Hold me Closer, Chinese Dancer: The Story Of Li Cunxin -- And Houston's Part In It -- Comes To The Movies
In 1981, Chinese ballet dancer Li Cunxin made national news when he defected to the U.S. to join the Houston Ballet. The Chinese and U.S. governments faced off over the issue, and Vice President George Bush ended up intervening -- and prevailing. Cunxin went on to dance with the Houston Ballet for the next 16 years. He also wrote a bestselling autobiography about his trajectory from impoverished child in China to world-renowned ballet dancer, called Mao's Last Dancer.
The dramatic story -- with Houston at the center -- is coming to the big screen. Director Bruce Beresford, of Driving Miss Daisy fame, has made a $25 million movie based on the book, set for release October 1.
Andrew Edmonson, director of marketing and public relations for the Houston Ballet, has been with the company a long time and knows Cunxin.
"I know that at first, like any foreigner who's dropped as a teenager in the middle of a new country in which he doesn't even speak the language, the culture shock was a bit overwhelming," Edmonson tells Hair Balls. "But Li is very resilient, and quickly developed a wide circle of friends both inside and outside the dance world, and built a lovely life for himself in Houston, with his cozy home in the Heights, his wife Mary and their children."
As a dancer, Cunxin was known for "beautiful classical technique, lovely line and cats-paw soft landings coming out of leaps that were almost soundless."
Asked about Cunxin's career highlights, Edmonson says, "Li had so many leading roles created for him by major choreographers such as Ben Stevenson, Christopher Bruce and Ronald Hynd over the 15 years that he danced with Houston Ballet that it's hard to single out just one." But some standouts Edmonson mentioned are Cunxin's roles as Romeo in Stevenson's production of Romeo and Juliet that opened Wortham Theater Center in 1987 and the prince roles in Stevenson's new staging of Swan Lake in 1985 and The Sleeping Beauty in 1990. He had a famous partnership opposite Houston Ballet prima ballerina Janie Parker.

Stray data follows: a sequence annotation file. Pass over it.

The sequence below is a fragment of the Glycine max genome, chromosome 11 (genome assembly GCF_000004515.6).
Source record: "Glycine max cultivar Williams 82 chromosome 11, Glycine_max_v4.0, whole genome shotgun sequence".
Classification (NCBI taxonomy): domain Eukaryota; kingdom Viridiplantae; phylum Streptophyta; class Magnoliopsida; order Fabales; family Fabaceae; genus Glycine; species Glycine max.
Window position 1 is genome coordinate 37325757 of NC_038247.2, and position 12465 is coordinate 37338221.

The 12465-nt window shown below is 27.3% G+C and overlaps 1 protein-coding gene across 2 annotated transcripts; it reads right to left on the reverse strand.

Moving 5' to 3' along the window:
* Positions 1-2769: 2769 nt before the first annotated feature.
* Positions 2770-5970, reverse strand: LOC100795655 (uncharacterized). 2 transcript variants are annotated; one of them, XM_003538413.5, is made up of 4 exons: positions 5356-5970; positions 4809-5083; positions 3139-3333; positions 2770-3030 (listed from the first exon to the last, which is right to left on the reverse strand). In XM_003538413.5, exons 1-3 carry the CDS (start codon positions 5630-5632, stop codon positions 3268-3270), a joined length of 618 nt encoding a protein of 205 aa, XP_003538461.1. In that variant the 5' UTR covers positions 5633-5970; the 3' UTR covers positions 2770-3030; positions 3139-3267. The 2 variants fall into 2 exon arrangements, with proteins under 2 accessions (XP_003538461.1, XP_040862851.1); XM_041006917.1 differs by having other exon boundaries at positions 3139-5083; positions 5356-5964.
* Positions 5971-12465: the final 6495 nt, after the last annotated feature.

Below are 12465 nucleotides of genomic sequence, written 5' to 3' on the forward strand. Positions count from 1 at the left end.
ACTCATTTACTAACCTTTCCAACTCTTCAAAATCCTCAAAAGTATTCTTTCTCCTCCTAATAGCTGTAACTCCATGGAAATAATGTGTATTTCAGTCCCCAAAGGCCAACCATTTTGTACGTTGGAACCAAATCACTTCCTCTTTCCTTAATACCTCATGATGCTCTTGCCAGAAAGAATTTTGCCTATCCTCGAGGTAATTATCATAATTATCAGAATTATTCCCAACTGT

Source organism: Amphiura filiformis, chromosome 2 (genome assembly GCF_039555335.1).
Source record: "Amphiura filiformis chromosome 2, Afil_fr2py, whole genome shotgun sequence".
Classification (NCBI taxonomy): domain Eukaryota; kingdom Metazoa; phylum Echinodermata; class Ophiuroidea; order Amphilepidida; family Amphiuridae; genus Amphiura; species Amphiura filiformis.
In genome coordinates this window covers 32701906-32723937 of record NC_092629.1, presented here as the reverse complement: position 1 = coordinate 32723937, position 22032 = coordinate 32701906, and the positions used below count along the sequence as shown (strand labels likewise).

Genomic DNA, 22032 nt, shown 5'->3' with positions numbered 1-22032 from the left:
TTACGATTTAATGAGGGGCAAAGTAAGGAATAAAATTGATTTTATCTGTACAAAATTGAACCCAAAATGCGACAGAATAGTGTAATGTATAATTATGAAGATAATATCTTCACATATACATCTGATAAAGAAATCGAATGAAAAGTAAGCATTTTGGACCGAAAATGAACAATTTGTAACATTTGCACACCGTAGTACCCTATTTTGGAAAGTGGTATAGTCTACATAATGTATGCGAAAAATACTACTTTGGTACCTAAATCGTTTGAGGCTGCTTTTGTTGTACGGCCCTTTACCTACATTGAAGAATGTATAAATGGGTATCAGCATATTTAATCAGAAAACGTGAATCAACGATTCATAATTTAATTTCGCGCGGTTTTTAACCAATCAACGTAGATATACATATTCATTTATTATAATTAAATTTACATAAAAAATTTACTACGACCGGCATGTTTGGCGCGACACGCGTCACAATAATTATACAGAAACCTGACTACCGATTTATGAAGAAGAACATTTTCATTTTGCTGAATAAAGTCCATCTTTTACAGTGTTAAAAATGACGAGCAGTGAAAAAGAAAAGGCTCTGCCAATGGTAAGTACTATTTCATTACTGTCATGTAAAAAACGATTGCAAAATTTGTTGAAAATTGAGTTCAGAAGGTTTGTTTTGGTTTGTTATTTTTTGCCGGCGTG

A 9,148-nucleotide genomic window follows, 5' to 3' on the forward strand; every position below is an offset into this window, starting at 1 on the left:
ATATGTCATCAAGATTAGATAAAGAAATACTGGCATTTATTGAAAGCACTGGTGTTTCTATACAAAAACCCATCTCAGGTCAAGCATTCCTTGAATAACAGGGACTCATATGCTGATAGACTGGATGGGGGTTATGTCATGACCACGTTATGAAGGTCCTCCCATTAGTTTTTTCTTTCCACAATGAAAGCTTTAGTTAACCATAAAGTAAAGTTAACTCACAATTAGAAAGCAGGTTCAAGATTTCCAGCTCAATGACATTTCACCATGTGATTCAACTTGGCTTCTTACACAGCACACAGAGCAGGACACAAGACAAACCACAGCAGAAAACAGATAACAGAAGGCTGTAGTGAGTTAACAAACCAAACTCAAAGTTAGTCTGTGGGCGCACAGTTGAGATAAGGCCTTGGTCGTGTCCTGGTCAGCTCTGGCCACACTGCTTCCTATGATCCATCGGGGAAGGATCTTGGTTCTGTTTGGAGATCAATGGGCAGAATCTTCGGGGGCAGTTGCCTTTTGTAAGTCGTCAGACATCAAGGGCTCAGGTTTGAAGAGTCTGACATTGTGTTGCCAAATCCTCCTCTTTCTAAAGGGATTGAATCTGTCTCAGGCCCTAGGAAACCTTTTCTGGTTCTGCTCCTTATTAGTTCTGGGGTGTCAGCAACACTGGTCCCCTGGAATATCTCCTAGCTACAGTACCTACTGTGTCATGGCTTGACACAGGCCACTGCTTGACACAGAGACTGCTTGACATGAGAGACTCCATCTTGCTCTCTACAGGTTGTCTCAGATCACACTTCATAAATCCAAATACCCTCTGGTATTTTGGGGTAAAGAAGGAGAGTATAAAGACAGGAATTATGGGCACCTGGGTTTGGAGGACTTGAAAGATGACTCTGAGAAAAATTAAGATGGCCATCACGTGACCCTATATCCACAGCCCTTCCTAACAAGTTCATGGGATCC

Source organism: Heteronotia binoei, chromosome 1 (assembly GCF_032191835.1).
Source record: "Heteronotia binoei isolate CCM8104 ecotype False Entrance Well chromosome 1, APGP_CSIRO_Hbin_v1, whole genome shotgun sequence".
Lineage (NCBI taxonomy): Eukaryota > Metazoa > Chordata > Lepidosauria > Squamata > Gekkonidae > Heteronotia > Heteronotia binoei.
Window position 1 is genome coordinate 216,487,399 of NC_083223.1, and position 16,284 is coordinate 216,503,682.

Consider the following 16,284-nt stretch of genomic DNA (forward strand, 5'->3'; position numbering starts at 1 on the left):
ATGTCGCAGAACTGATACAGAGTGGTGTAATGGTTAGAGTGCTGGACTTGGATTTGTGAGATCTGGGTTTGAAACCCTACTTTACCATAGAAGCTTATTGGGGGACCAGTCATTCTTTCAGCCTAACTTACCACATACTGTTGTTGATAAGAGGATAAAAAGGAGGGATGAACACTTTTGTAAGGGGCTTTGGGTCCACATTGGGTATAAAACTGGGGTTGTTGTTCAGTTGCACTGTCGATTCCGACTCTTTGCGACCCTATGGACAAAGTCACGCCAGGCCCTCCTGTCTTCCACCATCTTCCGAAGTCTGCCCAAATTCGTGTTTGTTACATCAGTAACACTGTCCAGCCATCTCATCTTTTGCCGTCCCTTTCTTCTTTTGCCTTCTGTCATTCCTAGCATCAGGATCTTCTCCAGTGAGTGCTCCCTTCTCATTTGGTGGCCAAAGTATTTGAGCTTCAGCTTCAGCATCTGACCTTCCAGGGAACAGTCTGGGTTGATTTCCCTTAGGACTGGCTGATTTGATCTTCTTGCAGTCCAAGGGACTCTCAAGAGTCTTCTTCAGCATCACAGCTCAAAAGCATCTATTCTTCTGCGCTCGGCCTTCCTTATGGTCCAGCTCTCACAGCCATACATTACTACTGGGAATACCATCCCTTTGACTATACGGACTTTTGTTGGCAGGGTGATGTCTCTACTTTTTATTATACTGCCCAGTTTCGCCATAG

Stevenson led the Houston Ballet on two major tours to China. "In 1995, Houston Ballet's opening-night performance of Romeo and Juliet, which launched our China tour to Beijing, Shanghai, and Shenzhen, was broadcast live on Chinese TV to over 500 million people," recalls Edmonson. "This was obviously a major emotional moment for Li, a triumphant homecoming as a dancer after the rough parting of his defection from China 15 years earlier."
Today, Cunxin lives in Australia with his wife and is a stockbroker, of all things. In the film version of his life, he will be played by ballet dancer Chi Cao. Oh, and fun fact: Kyle McLachlan plays his lawyer.
(Editor's note: Bruce Greenwood, who played a compelling JFK in the Cuban Missile Crisis film Thirteen Days, plays Stevenson. Yeah, I said compelling.)
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